So Rose has some connections to that sort of personality : he's impossible, he's something of a rogue and a villain, and he's also the best at what he does, and people need him. But usually it's not that straightforward.
The fantasy reader is familiar with a lot of things in your novel : the wizard – Ramachni, the Lilliputians – Ixchel, the mermaids – murths... But all of them are very original though, thanks to the way you exploit them. Are you aware of this new challenge fantasy must rise to – keep the fantasy elements but avoid the old clichés ?
Yeah, I'm aware of it, I feel it deeply. Honestly I don’t think I've avoided every cliché ; some do lurk and skulk around my book. As Ursula K. le Guin said, every book is its own kind of failure. Whatever the verdict of the world, the author always knows its limitations, deep down inside. And clichés can enter in so many forms : there can be clichés of language, of relations between characters, relations of gender. And of course, of societal organization, if you take a European medieval/feudal structure and drop it onto the page without much consideration or thought ... Then there are the desperate clichés of Tolkienesque dwarves and elves we see again and again...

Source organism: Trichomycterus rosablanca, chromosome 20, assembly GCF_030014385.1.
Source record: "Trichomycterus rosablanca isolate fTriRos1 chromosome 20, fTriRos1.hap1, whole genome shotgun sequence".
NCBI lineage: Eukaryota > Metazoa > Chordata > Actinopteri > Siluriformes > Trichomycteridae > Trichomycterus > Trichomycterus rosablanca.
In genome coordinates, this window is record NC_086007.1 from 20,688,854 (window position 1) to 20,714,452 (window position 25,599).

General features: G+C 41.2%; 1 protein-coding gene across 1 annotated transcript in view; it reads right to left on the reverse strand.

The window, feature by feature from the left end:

I worked hard to avoid those dangers. This world of Alifros grew and gestated very slowly. Years ago, when I first started given it shape, I had to face an early temptation to use something like dwarves or elves myself. I wanted to, because there is a certain deep love and response in me as a reader to these things. But I knew very quickly that I could not, and had to rise to the challenge of looking for other humanoid species that fit my world, that would become as alive as human beings and as some of these others archetypal inventions – but that were my own creation. It took a “very” long time, but there's no real way around it unless you just want to recycle the familiar.